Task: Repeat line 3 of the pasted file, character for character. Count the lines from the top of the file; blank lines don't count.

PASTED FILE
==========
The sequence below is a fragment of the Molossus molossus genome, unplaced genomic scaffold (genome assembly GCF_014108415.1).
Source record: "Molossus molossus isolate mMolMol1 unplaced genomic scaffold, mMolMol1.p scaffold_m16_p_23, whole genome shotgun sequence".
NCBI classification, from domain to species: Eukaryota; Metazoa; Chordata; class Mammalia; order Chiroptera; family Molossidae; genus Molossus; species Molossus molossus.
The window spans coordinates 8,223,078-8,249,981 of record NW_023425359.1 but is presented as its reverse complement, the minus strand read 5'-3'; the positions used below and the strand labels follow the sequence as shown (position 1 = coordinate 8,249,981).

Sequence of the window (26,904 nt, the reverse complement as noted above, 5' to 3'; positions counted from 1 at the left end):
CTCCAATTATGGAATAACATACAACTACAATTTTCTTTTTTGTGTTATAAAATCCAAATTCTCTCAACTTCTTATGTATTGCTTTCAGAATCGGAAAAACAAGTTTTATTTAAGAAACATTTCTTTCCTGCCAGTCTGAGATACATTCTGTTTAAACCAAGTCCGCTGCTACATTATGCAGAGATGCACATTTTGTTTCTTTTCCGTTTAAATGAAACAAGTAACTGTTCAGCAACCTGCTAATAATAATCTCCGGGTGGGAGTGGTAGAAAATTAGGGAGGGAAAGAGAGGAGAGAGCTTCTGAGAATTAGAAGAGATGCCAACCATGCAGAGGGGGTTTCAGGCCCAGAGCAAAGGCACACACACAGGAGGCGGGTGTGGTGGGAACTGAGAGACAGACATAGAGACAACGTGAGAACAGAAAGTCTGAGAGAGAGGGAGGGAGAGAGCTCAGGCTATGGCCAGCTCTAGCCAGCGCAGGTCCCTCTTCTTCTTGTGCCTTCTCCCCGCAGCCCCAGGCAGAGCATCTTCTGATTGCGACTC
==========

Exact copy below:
NCBI classification, from domain to species: Eukaryota; Metazoa; Chordata; class Mammalia; order Chiroptera; family Molossidae; genus Molossus; species Molossus molossus.